Sure, our instincts tell us diversity and crowds lead to a greater collective intelligence, as witnessed by the reliable ‘Ask the Audience’ option on Who Wants to be a Millionaire?, but what about evidence?
That’s what Scott Page, professior of Complex Systems, Political Science, and Economics a the University of Michigan provides in The Difference: How the Power of Diversity Creates Better Groups, Firms, Schools, and Societies. An excerpt:
“For crowds to be wise, they must be able and diverse. One way to maintain this diversity is to mimic evolution. From evolution, we know that diversity combined with crude selective pressures can solve hard problems. In evolution, genetic mutation maintains diversity. Those mutations that increase fitness survive; those that do not fall by the wayside. The same effects occur within groups of people. Good attempts survive. Bad ones don’t. Experimentation can lead to a better “best” individual performer. More important, it can result in better collective performance. Studies show increasing diversity improves our collective performance at prediction and at problem solving.”
Assuming the required conditions:
1. The problem is difficult.
2. The problem solvers are smart (ie able to relate to the problem).
3. The population of problem solvers must be large (and the collections of problem solvers working togeth must contain more than a handful of problem solvers.)
…the author provides the following conclusions:
‘The Crowd Beats the Average’ Law: Given any collection of diverse predictive models, the collective prediction is more accurate than the average individual predictions. Collective Prediction Error [is less than] Average Individual Error.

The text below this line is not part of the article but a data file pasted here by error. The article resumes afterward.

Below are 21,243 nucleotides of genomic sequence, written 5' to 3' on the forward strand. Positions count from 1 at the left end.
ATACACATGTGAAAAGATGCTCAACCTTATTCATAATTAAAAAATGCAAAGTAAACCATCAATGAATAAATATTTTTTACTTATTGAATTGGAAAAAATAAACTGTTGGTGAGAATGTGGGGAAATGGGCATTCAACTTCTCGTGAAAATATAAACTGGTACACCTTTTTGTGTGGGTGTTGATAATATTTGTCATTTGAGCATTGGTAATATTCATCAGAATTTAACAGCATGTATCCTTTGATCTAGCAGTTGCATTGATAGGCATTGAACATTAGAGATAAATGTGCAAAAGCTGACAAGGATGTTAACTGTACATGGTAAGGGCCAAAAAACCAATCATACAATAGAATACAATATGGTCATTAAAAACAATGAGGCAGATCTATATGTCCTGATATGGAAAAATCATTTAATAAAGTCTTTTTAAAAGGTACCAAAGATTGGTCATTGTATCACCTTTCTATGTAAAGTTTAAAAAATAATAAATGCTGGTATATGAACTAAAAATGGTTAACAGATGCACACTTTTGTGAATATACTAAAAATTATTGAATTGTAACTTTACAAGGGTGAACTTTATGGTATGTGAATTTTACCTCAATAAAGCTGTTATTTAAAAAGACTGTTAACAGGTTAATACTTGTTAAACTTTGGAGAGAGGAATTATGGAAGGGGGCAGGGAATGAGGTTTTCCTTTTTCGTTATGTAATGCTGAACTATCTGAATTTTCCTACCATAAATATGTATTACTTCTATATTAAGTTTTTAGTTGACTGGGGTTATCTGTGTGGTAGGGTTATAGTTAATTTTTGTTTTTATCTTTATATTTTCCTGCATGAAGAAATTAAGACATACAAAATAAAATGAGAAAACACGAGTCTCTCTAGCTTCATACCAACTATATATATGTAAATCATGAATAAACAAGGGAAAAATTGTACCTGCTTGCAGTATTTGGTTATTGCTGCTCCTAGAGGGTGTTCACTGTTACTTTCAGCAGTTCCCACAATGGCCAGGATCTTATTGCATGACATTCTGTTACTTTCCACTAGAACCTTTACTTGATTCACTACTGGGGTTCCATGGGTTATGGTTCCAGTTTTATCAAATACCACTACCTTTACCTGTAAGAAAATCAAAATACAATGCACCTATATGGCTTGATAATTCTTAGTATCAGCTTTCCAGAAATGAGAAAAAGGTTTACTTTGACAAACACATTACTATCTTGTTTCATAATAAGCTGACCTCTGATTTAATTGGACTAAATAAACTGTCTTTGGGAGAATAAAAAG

Diversity Prediction Theorem: Increasing diversity improves prediction. Given a crowd of predictive models, Collective Error = Average Individual Error – Prediction Diversity. What the math says is the more prediction diversity, the smaller the collective error.
Diversity Trumps Homogeneity Theorem: If two collections of problem solvers contain problem solvers of equal indivudal ability, and if those problem solvers in the first collection are homogeneous and those in the second collection are diverse, then the collection of diverse problem solvers, on average, outperforms the collection of homogenous problem solvers.
Diversity Trumps Ability Theorem: Given a set of diverse problem solvers, a random collection outperforms a collection of the â€œbestâ€ individual problem solvers provided.
In other words, if you’re looking for solutions to realizing healthier, more vibrant, increasingly productive communities, you’re going to have to let go of the bureaucratic model and learn to honor the crowd if you want to uncover the hidden gold in your city.
Photo of a festival in Amsterdam, The Netherlands